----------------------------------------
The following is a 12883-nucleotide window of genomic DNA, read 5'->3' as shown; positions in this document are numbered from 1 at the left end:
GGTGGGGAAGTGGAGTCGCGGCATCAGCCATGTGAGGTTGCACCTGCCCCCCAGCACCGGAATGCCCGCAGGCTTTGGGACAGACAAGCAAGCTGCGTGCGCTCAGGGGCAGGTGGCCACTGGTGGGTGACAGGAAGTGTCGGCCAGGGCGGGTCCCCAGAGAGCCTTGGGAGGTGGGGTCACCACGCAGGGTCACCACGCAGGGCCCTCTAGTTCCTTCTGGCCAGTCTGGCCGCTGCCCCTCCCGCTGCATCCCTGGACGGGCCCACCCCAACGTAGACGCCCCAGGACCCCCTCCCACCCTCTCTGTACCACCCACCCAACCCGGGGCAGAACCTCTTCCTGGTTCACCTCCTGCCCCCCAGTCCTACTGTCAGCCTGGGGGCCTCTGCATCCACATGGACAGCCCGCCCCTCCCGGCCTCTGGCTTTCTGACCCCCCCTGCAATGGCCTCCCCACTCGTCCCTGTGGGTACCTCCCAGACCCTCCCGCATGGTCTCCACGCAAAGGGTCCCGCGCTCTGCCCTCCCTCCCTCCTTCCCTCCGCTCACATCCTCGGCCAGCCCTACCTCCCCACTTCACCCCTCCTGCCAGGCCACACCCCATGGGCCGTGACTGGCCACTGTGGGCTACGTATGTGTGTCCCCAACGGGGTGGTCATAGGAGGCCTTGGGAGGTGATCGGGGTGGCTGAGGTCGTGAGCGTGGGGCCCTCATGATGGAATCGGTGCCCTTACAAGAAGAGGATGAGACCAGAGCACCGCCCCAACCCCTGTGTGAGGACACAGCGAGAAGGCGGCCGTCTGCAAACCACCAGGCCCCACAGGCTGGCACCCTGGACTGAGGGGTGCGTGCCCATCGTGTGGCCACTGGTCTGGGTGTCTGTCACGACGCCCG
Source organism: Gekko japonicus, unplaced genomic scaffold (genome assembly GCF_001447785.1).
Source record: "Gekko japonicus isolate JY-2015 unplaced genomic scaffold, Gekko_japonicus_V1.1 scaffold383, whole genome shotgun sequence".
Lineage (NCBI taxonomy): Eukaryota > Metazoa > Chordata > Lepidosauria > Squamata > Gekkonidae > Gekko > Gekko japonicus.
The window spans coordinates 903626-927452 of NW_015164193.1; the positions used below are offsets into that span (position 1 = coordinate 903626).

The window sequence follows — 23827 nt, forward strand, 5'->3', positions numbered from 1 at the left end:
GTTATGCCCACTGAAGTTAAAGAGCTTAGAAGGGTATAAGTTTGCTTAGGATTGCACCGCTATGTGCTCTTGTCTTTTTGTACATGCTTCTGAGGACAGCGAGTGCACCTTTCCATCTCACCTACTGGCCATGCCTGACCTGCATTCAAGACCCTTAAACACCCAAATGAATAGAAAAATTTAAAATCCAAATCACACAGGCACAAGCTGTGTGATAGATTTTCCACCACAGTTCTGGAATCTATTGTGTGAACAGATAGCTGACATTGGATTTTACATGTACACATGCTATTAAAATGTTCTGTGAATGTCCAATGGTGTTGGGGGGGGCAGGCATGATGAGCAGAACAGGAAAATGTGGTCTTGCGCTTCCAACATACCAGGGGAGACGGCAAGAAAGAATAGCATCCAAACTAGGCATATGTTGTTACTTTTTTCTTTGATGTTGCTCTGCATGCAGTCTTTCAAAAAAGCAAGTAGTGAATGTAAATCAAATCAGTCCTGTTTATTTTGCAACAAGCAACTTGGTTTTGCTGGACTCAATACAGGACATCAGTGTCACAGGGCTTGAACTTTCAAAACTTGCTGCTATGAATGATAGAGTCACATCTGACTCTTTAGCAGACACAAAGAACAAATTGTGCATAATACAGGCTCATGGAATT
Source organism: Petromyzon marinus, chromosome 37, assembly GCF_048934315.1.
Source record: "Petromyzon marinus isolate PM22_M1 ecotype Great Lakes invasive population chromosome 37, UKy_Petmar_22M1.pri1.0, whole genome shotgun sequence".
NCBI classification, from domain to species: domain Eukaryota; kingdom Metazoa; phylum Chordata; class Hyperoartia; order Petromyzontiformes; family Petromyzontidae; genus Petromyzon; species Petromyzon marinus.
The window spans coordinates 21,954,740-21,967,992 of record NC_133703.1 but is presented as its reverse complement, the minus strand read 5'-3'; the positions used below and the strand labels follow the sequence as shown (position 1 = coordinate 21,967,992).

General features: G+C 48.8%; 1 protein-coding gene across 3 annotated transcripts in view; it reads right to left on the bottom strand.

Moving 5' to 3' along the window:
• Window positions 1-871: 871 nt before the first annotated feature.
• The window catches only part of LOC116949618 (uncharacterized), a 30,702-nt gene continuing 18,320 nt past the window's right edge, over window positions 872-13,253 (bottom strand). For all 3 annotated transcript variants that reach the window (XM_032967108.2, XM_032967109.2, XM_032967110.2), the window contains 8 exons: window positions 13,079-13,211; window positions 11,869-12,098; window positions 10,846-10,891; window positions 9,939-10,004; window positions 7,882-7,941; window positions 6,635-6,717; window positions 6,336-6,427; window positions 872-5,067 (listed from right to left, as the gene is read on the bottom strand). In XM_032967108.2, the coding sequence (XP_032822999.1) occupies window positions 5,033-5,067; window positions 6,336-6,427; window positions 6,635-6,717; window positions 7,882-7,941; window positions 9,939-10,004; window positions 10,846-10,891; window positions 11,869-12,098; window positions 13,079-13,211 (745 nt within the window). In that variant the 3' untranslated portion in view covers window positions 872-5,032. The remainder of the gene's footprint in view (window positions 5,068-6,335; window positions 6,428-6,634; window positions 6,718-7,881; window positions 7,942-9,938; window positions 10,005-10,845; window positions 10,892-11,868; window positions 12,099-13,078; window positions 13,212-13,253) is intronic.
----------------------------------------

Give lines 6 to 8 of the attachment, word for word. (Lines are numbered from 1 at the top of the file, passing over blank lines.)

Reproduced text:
The window spans coordinates 903626-927452 of NW_015164193.1; the positions used below are offsets into that span (position 1 = coordinate 903626).

The window sequence follows — 23827 nt, forward strand, 5'->3', positions numbered from 1 at the left end:
GTTATGCCCACTGAAGTTAAAGAGCTTAGAAGGGTATAAGTTTGCTTAGGATTGCACCGCTATGTGCTCTTGTCTTTTTGTACATGCTTCTGAGGACAGCGAGTGCACCTTTCCATCTCACCTACTGGCCATGCCTGACCTGCATTCAAGACCCTTAAACACCCAAATGAATAGAAAAATTTAAAATCCAAATCACACAGGCACAAGCTGTGTGATAGATTTTCCACCACAGTTCTGGAATCTATTGTGTGAACAGATAGCTGACATTGGATTTTACATGTACACATGCTATTAAAATGTTCTGTGAATGTCCAATGGTGTTGGGGGGGGCAGGCATGATGAGCAGAACAGGAAAATGTGGTCTTGCGCTTCCAACATACCAGGGGAGACGGCAAGAAAGAATAGCATCCAAACTAGGCATATGTTGTTACTTTTTTCTTTGATGTTGCTCTGCATGCAGTCTTTCAAAAAAGCAAGTAGTGAATGTAAATCAAATCAGTCCTGTTTATTTTGCAACAAGCAACTTGGTTTTGCTGGACTCAATACAGGACATCAGTGTCACAGGGCTTGAACTTTCAAAACTTGCTGCTATGAATGATAGAGTCACATCTGACTCTTTAGCAGACACAAAGAACAAATTGTGCATAATACAGGCTCATGGAATT